The most important ability of the 21st century is the ability to learn, unlearn, and relearn. The strongest tree is the willow tree – not because it has the strongest root or biggest trunk, but because it is flexible enough to endure and sustain anything.

                        Be like a willow, adapting to the new ways of doing things.

                        9. Set a Goal and Then Forget It

                        The most successful of us know what they want to achieve, but they don’t focus on it.

                        Sounds paradoxical? You’re right, it does. But here is the logic behind it.

                        You need to have a goal of doing something – “I want to become a healthy individual” – and then, you need to reverse engineer how to get there with your habits- “I will go to the gym four times a week.”

                        But once you have your goal, you need to “forget” about it and only focus on the process. Because you are working on the process of becoming healthy and it’s always in the making. You will only be as healthy as you take care of your body.

                        So you have a goal which isn’t static but keeps on moving.

                        If you went to the gym 150 times year and you hit your goal, what would you do then? You would stop going to the gym.

                        This is why goal-oriented people experience yo-yo effect[2] and why process-oriented people don’t.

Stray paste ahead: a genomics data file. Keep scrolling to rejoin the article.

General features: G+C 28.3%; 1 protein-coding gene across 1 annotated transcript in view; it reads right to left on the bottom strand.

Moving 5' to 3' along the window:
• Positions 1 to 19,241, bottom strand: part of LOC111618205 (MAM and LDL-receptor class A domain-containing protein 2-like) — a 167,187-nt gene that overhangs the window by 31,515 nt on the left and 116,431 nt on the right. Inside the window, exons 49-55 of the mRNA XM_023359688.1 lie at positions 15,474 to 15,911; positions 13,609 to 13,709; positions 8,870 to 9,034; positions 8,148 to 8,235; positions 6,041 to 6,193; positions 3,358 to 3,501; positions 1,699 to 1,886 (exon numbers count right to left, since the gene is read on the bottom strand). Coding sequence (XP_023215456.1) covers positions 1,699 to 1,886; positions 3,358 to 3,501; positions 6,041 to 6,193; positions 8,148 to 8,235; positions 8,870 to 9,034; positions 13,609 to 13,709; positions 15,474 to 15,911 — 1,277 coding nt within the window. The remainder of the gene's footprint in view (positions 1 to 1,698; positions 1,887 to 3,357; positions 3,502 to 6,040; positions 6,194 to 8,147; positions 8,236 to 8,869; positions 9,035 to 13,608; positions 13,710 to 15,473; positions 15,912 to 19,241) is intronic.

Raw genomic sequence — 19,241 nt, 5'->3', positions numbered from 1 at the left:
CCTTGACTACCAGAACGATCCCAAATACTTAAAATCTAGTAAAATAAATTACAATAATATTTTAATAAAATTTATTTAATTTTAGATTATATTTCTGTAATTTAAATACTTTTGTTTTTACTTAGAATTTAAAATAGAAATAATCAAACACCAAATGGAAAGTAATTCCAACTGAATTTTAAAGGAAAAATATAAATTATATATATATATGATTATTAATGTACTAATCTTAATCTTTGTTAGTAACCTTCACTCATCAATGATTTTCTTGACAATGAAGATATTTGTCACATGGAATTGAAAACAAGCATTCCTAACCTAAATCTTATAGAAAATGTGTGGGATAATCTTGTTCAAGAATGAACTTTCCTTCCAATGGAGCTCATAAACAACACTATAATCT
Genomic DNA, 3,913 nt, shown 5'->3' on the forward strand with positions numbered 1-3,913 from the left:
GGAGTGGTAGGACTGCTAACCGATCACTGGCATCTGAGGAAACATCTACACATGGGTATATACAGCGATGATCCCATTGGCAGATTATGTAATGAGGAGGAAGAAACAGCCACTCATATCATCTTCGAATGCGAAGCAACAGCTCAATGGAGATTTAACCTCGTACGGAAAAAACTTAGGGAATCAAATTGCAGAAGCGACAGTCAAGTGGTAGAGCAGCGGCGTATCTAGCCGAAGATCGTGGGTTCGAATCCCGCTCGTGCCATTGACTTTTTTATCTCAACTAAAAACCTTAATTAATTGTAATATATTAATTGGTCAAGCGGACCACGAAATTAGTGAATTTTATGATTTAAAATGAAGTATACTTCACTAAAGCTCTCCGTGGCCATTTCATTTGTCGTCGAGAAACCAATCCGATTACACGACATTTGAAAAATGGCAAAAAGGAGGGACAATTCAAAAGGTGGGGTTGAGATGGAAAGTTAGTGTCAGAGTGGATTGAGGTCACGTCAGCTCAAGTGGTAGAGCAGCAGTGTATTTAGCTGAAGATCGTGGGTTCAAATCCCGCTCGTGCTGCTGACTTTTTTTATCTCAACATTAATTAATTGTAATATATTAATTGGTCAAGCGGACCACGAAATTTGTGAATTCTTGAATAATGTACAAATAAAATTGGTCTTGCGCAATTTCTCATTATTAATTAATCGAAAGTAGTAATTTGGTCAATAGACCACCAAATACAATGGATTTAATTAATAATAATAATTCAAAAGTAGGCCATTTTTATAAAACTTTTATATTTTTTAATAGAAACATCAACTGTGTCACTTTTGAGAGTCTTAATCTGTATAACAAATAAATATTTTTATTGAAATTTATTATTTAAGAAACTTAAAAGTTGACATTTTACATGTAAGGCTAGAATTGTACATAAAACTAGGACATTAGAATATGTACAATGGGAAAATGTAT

The difference between process-oriented and goal-oriented people is that the first focus on daily actions while others only focus on the reward at the finish line.

                        Set a goal but then forget about it and reap massive awards.

                        10. Punish Yourself

                        Last two sections are pure Pavlovian – you need to punish bad behavior and reward good behavior. You are the only person who decides what is good and what is bad for you, but when you do, you need to rigorously follow that.

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                        I’ve told you in point #3 about bad days and how after one occurs, I do double the work on the next day. That is one of my forms of punishments.

                        It’s the need to tell your brain that certain behaviors are unacceptable and that they lead to bad outcomes. That’s what punishments are for.

                        You want to tell your brain that there are real consequences to missing your daily habits.[3]

                        No favorite food to eat or favorite show to watch or going to the cinema for a new Marvel movie- none, zero, zilch.

                        The brain will remember these bad feelings and will try to avoid the behaviors that led to them as much as possible.